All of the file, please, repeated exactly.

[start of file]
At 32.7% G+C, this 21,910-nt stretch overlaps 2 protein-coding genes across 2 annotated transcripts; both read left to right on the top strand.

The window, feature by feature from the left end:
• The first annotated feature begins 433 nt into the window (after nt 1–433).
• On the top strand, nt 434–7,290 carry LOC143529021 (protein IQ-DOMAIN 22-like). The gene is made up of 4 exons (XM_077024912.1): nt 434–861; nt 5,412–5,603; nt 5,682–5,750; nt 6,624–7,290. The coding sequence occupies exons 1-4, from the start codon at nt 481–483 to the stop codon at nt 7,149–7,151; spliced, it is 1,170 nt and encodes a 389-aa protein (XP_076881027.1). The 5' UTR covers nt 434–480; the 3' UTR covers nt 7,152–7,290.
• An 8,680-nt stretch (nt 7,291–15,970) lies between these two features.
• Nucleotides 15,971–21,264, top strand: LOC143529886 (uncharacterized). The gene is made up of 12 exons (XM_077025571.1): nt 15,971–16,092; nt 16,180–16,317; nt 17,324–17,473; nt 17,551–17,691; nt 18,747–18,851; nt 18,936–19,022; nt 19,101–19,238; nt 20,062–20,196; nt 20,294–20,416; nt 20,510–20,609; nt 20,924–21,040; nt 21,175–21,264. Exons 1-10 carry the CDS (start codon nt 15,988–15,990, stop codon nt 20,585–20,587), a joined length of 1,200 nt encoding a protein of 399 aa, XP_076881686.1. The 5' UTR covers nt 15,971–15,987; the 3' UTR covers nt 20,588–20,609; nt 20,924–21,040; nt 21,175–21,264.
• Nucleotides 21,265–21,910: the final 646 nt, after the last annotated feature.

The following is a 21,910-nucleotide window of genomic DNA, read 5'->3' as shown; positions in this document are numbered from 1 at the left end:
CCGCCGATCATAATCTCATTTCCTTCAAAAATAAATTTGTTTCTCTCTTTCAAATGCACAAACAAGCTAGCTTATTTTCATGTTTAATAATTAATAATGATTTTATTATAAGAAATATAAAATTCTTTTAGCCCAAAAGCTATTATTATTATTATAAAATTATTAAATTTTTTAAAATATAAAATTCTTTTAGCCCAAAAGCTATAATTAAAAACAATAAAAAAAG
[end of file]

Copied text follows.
At 32.7% G+C, this 21,910-nt stretch overlaps 2 protein-coding genes across 2 annotated transcripts; both read left to right on the top strand.

The window, feature by feature from the left end:
• The first annotated feature begins 433 nt into the window (after nt 1–433).
• On the top strand, nt 434–7,290 carry LOC143529021 (protein IQ-DOMAIN 22-like). The gene is made up of 4 exons (XM_077024912.1): nt 434–861; nt 5,412–5,603; nt 5,682–5,750; nt 6,624–7,290. The coding sequence occupies exons 1-4, from the start codon at nt 481–483 to the stop codon at nt 7,149–7,151; spliced, it is 1,170 nt and encodes a 389-aa protein (XP_076881027.1). The 5' UTR covers nt 434–480; the 3' UTR covers nt 7,152–7,290.
• An 8,680-nt stretch (nt 7,291–15,970) lies between these two features.
• Nucleotides 15,971–21,264, top strand: LOC143529886 (uncharacterized). The gene is made up of 12 exons (XM_077025571.1): nt 15,971–16,092; nt 16,180–16,317; nt 17,324–17,473; nt 17,551–17,691; nt 18,747–18,851; nt 18,936–19,022; nt 19,101–19,238; nt 20,062–20,196; nt 20,294–20,416; nt 20,510–20,609; nt 20,924–21,040; nt 21,175–21,264. Exons 1-10 carry the CDS (start codon nt 15,988–15,990, stop codon nt 20,585–20,587), a joined length of 1,200 nt encoding a protein of 399 aa, XP_076881686.1. The 5' UTR covers nt 15,971–15,987; the 3' UTR covers nt 20,588–20,609; nt 20,924–21,040; nt 21,175–21,264.
• Nucleotides 21,265–21,910: the final 646 nt, after the last annotated feature.

The following is a 21,910-nucleotide window of genomic DNA, read 5'->3' as shown; positions in this document are numbered from 1 at the left end:
CCGCCGATCATAATCTCATTTCCTTCAAAAATAAATTTGTTTCTCTCTTTCAAATGCACAAACAAGCTAGCTTATTTTCATGTTTAATAATTAATAATGATTTTATTATAAGAAATATAAAATTCTTTTAGCCCAAAAGCTATTATTATTATTATAAAATTATTAAATTTTTTAAAATATAAAATTCTTTTAGCCCAAAAGCTATAATTAAAAACAATAAAAAAAG